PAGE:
JBAFP 2021, 3(1), 7; doi: 10.35995/jbafp3010007
Received: 31 Jan 2021 / Revised: 7 Mar 2021 / Accepted: 4 Mar 2021 / Published: 10 Mar 2021
The present paper delineates an explanatory framework for the defining factors of incentives, both financial and nonfinancial, through the theory of human economic action and that of personality traits, which shape human goals and, ultimately, social identity. It is ascertained that three types
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The present paper delineates an explanatory framework for the defining factors of incentives, both financial and nonfinancial, through the theory of human economic action and that of personality traits, which shape human goals and, ultimately, social identity. It is ascertained that three types of variables affect incentives: basic conditions (cultural change, etc.), basic values and needs (tradition, external values, etc.) and the dynamism of social identity, which includes the goals that are set. More specifically, the two basic variables that shape the incentives for human action and imbue dynamism in behavior relate to megalothymia—i.e., the need for acknowledgement of a person’s integrity along with the predisposition to be thought superior to others as well as the aspiration to a certain level of quality in life. Full article
JBAFP 2021, 3(1), 6; doi: 10.35995/jbafp3010006
Received: 15 Jan 2021 / Revised: 6 Mar 2021 / Accepted: 4 Mar 2021 / Published: 9 Mar 2021
The aim of this paper is to evidence that non-economic factors, such as culture, emotions and ethics, can be seen as an important force in influencing human economic behavior and human action. This is conducted by putting the homo economicus notion into the
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The aim of this paper is to evidence that non-economic factors, such as culture, emotions and ethics, can be seen as an important force in influencing human economic behavior and human action. This is conducted by putting the homo economicus notion into the perspective of the history of economic thought and, more specifically, of John Stuart Mill. More specifically, Mill’s institutional individualism, as is presented in his System of Logic (1843), and his relativity of economic doctrines construction, as is included in his Principles of Political Economy (1848), are synoptically delineated. Through Mill’s analysis, it is supported that cultural differences between different states of societies are determinant in understanding different behaviors. The paper concludes that Mill’s historical specificity and his more pluralistic version of cultural–institutional methodological individualism are more compatible in understanding human decision making. Full article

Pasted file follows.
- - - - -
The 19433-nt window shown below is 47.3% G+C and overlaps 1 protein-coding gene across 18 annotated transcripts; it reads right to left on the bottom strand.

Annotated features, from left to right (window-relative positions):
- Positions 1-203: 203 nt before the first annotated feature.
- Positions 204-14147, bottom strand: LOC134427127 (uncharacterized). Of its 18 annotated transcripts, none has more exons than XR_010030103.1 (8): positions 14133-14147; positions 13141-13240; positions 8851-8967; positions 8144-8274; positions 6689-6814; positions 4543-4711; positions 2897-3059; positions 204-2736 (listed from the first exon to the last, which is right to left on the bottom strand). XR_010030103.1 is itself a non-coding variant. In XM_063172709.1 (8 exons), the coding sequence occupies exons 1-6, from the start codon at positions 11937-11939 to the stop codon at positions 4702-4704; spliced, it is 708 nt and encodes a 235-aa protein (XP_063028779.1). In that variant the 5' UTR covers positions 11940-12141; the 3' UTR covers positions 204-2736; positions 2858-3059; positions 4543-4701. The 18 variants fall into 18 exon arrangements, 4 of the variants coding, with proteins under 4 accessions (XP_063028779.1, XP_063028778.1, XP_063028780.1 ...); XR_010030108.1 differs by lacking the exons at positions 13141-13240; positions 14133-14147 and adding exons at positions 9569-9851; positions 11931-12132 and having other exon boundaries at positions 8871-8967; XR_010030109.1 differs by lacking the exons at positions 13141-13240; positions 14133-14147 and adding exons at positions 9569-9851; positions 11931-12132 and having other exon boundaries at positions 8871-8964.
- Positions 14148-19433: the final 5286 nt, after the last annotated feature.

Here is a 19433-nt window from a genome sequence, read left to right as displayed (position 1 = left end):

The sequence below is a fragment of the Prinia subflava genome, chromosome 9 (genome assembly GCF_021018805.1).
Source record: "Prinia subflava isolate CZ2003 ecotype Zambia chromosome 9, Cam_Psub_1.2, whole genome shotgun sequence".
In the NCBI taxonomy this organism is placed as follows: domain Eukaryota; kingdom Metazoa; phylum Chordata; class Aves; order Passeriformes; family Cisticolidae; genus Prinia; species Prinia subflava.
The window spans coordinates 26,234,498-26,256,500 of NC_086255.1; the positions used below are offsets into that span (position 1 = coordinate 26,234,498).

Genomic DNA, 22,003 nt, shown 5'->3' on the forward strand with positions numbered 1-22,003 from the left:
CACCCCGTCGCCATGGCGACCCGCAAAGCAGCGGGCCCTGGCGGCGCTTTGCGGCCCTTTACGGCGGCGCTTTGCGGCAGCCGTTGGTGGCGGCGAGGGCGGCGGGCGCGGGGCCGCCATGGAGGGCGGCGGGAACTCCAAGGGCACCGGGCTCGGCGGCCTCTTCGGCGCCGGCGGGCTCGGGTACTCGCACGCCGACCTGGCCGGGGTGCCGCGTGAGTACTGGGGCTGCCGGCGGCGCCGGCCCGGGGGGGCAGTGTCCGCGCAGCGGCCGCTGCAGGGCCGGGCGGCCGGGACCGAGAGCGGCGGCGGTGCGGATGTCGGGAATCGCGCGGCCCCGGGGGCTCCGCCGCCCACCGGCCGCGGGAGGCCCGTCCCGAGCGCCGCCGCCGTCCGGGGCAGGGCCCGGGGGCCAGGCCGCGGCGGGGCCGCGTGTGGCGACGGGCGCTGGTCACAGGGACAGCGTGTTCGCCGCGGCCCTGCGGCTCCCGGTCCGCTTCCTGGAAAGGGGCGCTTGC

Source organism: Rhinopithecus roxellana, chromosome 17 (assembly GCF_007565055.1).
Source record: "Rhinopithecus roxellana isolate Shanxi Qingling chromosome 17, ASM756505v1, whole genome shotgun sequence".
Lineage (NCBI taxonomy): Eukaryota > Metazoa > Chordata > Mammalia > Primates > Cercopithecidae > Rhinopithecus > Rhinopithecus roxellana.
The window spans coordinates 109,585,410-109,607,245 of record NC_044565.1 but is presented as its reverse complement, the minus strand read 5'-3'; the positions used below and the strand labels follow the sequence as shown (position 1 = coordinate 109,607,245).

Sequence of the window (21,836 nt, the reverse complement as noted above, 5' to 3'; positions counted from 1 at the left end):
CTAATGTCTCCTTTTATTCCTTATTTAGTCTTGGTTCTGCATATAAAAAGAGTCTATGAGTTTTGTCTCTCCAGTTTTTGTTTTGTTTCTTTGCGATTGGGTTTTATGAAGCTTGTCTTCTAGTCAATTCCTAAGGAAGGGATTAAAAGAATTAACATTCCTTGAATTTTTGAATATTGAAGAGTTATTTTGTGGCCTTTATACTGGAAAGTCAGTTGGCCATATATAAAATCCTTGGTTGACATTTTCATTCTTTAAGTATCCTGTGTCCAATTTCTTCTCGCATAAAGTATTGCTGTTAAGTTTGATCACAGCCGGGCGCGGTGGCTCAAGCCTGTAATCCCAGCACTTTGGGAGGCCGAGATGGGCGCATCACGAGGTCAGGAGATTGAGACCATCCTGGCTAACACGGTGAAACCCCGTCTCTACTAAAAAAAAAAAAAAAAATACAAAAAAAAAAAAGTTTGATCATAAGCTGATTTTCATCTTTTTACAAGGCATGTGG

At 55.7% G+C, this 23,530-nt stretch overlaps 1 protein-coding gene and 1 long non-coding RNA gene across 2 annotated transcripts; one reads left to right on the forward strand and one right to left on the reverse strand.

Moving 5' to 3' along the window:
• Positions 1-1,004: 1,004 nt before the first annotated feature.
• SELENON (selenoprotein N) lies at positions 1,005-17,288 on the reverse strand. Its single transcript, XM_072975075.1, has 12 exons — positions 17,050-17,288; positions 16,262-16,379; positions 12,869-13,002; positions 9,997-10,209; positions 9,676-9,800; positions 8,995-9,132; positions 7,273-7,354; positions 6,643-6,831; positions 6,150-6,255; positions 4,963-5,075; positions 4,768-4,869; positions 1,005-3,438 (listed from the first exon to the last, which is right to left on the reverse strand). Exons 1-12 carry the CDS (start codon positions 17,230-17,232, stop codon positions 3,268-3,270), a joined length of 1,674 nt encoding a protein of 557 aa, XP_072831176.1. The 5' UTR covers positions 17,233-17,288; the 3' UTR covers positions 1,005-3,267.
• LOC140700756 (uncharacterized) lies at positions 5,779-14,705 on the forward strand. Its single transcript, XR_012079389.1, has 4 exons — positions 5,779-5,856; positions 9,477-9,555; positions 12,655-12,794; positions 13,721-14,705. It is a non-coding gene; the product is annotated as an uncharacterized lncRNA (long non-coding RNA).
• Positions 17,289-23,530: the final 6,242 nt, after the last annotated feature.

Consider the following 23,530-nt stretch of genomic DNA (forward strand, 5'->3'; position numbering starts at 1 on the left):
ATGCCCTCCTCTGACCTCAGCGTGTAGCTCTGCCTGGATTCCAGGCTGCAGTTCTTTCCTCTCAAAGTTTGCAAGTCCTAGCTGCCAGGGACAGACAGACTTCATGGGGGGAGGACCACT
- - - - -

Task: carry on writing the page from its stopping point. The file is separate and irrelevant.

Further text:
JBAFP 2021, 3(1), 5; doi: 10.35995/jbafp3010005
Received: 17 Jan 2021 / Revised: 7 Mar 2021 / Accepted: 23 Feb 2021 / Published: 9 Mar 2021
This article analyses the relationship between the documented momentum effect on the Bulgarian Stock Exchange and the cultural characteristics of Bulgarian society on the basis of the 6-Dimensions Culture Model by Hofstede. Derived are possible behavioural biases, that could cause investors to underreact
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This article analyses the relationship between the documented momentum effect on the Bulgarian Stock Exchange and the cultural characteristics of Bulgarian society on the basis of the 6-Dimensions Culture Model by Hofstede. Derived are possible behavioural biases, that could cause investors to underreact to firm-specific information, resulting in short-term return predictability. Outlined are implications for the relation between the rising of momentum effect and low individualism index, as identified on the Bulgarian Stock Exchange (BSE). Full article
JBAFP 2021, 3(1), 4; doi: 10.35995/jbafp3010004
Received: 13 Jan 2021 / Revised: 4 Mar 2021 / Accepted: 23 Feb 2021 / Published: 8 Mar 2021